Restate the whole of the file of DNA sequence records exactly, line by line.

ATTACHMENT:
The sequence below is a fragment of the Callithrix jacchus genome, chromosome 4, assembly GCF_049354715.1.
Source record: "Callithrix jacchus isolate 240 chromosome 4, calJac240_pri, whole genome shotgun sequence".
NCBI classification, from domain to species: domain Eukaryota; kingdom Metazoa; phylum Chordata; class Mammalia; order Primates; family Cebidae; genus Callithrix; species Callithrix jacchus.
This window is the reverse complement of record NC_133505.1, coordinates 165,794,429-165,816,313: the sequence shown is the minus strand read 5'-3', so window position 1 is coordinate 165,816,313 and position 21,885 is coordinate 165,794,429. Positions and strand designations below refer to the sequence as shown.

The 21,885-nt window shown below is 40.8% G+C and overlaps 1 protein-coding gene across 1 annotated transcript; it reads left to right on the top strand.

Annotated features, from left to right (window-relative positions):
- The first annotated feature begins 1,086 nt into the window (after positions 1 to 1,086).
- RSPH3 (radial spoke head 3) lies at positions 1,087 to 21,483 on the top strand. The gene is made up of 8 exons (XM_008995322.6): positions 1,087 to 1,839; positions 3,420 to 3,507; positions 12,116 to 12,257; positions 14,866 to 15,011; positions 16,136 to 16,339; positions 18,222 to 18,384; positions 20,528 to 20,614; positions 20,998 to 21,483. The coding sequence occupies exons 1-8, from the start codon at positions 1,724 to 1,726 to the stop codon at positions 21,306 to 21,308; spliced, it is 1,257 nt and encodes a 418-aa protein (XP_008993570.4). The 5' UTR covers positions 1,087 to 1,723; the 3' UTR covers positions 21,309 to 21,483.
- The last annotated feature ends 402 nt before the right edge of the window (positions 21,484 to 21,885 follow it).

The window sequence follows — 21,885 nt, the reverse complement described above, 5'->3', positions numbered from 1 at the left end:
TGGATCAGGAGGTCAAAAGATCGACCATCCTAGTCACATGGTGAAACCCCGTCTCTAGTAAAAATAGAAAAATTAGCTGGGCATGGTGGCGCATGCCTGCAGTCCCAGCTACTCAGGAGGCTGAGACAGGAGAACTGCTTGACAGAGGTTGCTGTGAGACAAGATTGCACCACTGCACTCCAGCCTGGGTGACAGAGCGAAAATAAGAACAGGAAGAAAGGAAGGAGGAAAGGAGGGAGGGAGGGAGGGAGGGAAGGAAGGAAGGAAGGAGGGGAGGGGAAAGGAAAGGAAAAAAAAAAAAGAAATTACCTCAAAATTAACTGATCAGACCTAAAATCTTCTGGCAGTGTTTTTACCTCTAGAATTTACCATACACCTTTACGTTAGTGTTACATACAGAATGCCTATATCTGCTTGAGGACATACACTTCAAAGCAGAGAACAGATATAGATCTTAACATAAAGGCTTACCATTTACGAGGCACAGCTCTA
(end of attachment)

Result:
The sequence below is a fragment of the Callithrix jacchus genome, chromosome 4, assembly GCF_049354715.1.
Source record: "Callithrix jacchus isolate 240 chromosome 4, calJac240_pri, whole genome shotgun sequence".
NCBI classification, from domain to species: domain Eukaryota; kingdom Metazoa; phylum Chordata; class Mammalia; order Primates; family Cebidae; genus Callithrix; species Callithrix jacchus.
This window is the reverse complement of record NC_133505.1, coordinates 165,794,429-165,816,313: the sequence shown is the minus strand read 5'-3', so window position 1 is coordinate 165,816,313 and position 21,885 is coordinate 165,794,429. Positions and strand designations below refer to the sequence as shown.

The 21,885-nt window shown below is 40.8% G+C and overlaps 1 protein-coding gene across 1 annotated transcript; it reads left to right on the top strand.

Annotated features, from left to right (window-relative positions):
- The first annotated feature begins 1,086 nt into the window (after positions 1 to 1,086).
- RSPH3 (radial spoke head 3) lies at positions 1,087 to 21,483 on the top strand. The gene is made up of 8 exons (XM_008995322.6): positions 1,087 to 1,839; positions 3,420 to 3,507; positions 12,116 to 12,257; positions 14,866 to 15,011; positions 16,136 to 16,339; positions 18,222 to 18,384; positions 20,528 to 20,614; positions 20,998 to 21,483. The coding sequence occupies exons 1-8, from the start codon at positions 1,724 to 1,726 to the stop codon at positions 21,306 to 21,308; spliced, it is 1,257 nt and encodes a 418-aa protein (XP_008993570.4). The 5' UTR covers positions 1,087 to 1,723; the 3' UTR covers positions 21,309 to 21,483.
- The last annotated feature ends 402 nt before the right edge of the window (positions 21,484 to 21,885 follow it).

The window sequence follows — 21,885 nt, the reverse complement described above, 5'->3', positions numbered from 1 at the left end:
TGGATCAGGAGGTCAAAAGATCGACCATCCTAGTCACATGGTGAAACCCCGTCTCTAGTAAAAATAGAAAAATTAGCTGGGCATGGTGGCGCATGCCTGCAGTCCCAGCTACTCAGGAGGCTGAGACAGGAGAACTGCTTGACAGAGGTTGCTGTGAGACAAGATTGCACCACTGCACTCCAGCCTGGGTGACAGAGCGAAAATAAGAACAGGAAGAAAGGAAGGAGGAAAGGAGGGAGGGAGGGAGGGAGGGAAGGAAGGAAGGAAGGAGGGGAGGGGAAAGGAAAGGAAAAAAAAAAAAGAAATTACCTCAAAATTAACTGATCAGACCTAAAATCTTCTGGCAGTGTTTTTACCTCTAGAATTTACCATACACCTTTACGTTAGTGTTACATACAGAATGCCTATATCTGCTTGAGGACATACACTTCAAAGCAGAGAACAGATATAGATCTTAACATAAAGGCTTACCATTTACGAGGCACAGCTCTA